Column: Servite’s Zion Sims is ready to report for Army duty at West Point

Servite defensive back Zion Sims
Servite defensive back Zion Sims is headed to Army.
(Heston Quan)

When COVID-19 shut down schools and athletic programs in March 2020, Anaheim Servite High football coach Troy Thomas started having players give speeches via Zoom. He’d suggest a word and the player had to put together a presentation.

Little did Thomas or the rest of the team know that defensive back Zion Sims would produce speeches so inspiring he’d be asked to create more.

“We were shocked,” Thomas said. “Once we had one of Zion’s speeches, we wanted to keep going back. Even other kids would be talking about it, ‘Wow, did you hear Zion’s speech?’ He blew our mind. It was so well-written and to the point what we were trying to get out — different lessons that offseason football could teach you.”


Sims wasn’t known as a public speaker. He was a quiet, humble junior, so everyone learned something new. It was the first hint what Sims might become in the future — an officer in the military.

While hundreds of college players are entering their names in the transfer portal, prepared to switch allegiances, Sims has made a commitment that probably will last for the next 12 years. He has signed with Army, which means four years at West Point, five years of active military duty, and three years in the reserves.

“I really didn’t know about West Point until one of the coaches reached out to me,” he said. “I was intrigued. I didn’t know the culture. I did some research on my own. The more I looked into the school, the more I could see it could be a great decision for me and set me up for success. That’s what drew me — the long-term benefits.”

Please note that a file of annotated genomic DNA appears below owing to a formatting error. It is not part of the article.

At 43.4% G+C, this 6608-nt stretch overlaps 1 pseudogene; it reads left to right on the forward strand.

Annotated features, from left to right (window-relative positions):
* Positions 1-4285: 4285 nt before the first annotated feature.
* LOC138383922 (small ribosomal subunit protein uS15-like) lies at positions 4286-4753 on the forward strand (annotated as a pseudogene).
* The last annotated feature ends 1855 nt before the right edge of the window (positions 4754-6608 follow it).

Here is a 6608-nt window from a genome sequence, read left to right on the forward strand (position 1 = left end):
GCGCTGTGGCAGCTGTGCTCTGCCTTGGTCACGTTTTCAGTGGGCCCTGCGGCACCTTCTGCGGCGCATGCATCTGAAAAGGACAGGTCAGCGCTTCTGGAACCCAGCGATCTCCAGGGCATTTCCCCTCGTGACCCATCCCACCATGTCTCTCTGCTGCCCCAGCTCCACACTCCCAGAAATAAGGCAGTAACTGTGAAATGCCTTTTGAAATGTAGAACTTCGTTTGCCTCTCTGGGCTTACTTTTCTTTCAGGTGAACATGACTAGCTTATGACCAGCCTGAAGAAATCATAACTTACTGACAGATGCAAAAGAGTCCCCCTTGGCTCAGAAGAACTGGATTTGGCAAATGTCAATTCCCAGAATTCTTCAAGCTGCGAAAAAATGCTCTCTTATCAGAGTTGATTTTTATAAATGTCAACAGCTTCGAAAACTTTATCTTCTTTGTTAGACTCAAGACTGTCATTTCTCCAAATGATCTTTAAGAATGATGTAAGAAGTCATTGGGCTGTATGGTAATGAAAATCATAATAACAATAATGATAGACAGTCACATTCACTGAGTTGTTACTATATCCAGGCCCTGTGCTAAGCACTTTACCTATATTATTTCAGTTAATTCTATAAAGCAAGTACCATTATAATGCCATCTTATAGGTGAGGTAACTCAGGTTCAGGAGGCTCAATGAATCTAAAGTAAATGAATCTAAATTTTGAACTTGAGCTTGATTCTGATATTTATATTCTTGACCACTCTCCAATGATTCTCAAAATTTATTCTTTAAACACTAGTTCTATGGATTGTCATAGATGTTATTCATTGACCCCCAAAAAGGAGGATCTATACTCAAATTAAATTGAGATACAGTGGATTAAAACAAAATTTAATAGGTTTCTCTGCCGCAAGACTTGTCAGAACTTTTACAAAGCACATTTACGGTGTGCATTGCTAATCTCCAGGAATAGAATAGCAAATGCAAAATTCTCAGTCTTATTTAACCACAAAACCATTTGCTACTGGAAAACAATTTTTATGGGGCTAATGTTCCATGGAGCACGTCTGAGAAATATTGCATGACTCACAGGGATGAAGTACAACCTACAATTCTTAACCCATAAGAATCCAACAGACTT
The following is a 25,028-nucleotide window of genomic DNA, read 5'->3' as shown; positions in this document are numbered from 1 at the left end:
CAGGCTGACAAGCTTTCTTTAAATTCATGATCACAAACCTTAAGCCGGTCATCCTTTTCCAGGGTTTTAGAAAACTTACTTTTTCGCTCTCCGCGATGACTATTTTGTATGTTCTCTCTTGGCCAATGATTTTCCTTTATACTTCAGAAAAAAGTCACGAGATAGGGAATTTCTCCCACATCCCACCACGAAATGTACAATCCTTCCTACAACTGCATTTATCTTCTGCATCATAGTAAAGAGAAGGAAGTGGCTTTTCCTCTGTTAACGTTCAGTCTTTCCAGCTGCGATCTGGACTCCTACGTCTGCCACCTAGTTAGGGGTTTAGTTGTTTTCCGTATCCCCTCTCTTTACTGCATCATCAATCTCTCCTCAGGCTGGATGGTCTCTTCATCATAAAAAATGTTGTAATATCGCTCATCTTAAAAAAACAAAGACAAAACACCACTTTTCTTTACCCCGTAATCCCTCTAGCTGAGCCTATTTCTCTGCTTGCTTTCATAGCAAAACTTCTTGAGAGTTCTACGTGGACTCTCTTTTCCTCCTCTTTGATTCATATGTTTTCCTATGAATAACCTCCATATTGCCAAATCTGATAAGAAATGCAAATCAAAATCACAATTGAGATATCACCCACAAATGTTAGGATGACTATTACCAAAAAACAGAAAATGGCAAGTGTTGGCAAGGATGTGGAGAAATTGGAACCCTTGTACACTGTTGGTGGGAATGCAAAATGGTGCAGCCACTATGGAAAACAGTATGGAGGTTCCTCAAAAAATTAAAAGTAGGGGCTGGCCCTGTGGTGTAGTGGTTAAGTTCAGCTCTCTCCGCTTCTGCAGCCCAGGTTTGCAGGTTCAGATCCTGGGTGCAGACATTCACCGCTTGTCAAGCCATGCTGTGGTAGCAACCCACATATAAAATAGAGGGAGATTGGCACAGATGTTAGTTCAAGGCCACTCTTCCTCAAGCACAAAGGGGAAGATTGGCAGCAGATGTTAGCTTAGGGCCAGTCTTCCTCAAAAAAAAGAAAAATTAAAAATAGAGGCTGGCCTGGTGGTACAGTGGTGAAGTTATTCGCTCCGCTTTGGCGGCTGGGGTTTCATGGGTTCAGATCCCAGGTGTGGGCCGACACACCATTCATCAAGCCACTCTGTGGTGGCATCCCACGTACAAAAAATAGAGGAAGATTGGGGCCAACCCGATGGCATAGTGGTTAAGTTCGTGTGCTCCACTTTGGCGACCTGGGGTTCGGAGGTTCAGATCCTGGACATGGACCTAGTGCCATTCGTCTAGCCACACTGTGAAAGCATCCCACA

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A 6-foot, 180-pound senior defensive back, Sims was a key contributor for a Servite team that lost to Santa Ana Mater Dei in the Southern Section Division 1 championship game.

“I found out the academy was on par with Ivy League schools, something I was interested in,” he said. “I fell in love with the brotherhood. It reminded me of Servite and how the students were connected.”

Many athletes make commitments and later change their minds. Sims understands the gravity of the commitment he’s making. There still will be time to reverse course in the first two years, but that’s not how attending a military academy works. The government is investing thousands of dollars to help develop young men and women into strong leaders.


“When you go there, they’re spending money, time, resources so you can become an officer at the end,” Sims said. “Along the way, it builds you up. I had a lot of family members telling me how good an opportunity it was. This is a once-in-a-lifetime opportunity. You get to play football. I trust my mentors.

Sims has a 4.5 grade-point average, so if he does as well at West Point, he’ll have top options on what specialty he could go into once he graduates as a second lieutenant. There’s aviation, artillery, cyber, combat and noncombat, among others.

Or course, during the summer, there’s going to be a boot camp-like introduction, where someone might be yelling at him and telling him to wake up very early and make sure there are no wrinkles in his shirt. Does that sound like anyone he knows?

Coach Thomas yelling at him — that’s something scary.

He survived prowler workout drills at Servite and made it through waking up at 6 a.m. for weight training, so Army should be a breeze.

“They challenge you like Servite to step out of your comfort zone,” Sims said.

Now, if only he learns what it means when the week comes that everyone is saying, “Go Army. Beat Navy.”


Wait a minute. He knows.

“It’s another rivalry just like Servite and Mater Dei,” he said.